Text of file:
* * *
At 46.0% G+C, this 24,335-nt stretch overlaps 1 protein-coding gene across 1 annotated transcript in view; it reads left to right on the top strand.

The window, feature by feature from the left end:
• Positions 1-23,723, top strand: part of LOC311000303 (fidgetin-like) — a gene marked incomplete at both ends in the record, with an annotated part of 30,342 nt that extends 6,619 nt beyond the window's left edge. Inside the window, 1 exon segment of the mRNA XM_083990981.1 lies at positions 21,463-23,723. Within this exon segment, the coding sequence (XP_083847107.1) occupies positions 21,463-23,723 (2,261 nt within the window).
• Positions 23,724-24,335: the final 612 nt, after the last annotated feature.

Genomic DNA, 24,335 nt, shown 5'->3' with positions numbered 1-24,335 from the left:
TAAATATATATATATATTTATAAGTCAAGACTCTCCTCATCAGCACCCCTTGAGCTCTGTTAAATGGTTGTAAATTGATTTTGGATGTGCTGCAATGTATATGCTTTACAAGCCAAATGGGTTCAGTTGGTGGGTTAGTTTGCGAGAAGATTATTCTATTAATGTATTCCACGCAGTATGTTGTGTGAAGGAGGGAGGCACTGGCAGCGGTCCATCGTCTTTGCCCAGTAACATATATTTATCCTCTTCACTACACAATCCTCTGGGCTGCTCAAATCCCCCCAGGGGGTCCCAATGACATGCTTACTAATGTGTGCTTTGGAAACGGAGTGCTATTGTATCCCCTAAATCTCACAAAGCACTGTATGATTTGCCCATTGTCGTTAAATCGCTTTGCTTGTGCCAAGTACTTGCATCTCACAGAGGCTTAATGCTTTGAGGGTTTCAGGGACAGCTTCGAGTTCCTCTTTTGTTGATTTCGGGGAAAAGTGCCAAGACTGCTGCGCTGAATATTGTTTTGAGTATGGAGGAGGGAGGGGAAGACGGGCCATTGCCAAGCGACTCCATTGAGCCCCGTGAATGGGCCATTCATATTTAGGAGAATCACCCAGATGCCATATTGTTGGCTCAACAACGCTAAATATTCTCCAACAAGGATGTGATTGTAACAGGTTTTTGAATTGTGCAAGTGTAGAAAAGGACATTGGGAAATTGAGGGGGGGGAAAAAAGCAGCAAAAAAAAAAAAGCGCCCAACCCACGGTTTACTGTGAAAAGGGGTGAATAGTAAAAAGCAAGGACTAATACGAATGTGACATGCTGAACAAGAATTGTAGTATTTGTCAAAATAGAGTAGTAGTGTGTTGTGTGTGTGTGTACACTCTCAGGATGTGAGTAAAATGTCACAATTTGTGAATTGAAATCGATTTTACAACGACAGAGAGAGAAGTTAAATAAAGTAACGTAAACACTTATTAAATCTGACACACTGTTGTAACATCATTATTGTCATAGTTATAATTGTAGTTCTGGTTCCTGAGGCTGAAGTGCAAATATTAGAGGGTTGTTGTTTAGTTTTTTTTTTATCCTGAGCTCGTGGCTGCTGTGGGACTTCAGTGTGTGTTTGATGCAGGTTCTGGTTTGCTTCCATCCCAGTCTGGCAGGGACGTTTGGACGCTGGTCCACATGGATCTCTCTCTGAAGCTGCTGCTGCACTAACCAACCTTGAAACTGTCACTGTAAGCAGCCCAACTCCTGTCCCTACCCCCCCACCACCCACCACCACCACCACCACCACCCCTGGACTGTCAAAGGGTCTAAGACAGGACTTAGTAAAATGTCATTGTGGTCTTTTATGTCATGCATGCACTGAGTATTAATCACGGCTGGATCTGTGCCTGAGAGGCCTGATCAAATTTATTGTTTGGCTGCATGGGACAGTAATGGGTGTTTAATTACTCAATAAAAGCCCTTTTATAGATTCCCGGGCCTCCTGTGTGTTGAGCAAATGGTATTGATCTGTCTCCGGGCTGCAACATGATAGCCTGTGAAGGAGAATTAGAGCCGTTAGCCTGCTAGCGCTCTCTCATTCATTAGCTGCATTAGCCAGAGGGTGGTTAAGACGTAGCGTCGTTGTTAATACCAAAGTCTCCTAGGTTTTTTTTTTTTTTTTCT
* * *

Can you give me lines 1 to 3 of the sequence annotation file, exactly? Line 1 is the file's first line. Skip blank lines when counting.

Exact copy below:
At 46.0% G+C, this 24,335-nt stretch overlaps 1 protein-coding gene across 1 annotated transcript in view; it reads left to right on the top strand.

The window, feature by feature from the left end:
• Positions 1-23,723, top strand: part of LOC311000303 (fidgetin-like) — a gene marked incomplete at both ends in the record, with an annotated part of 30,342 nt that extends 6,619 nt beyond the window's left edge. Inside the window, 1 exon segment of the mRNA XM_083990981.1 lies at positions 21,463-23,723. Within this exon segment, the coding sequence (XP_083847107.1) occupies positions 21,463-23,723 (2,261 nt within the window).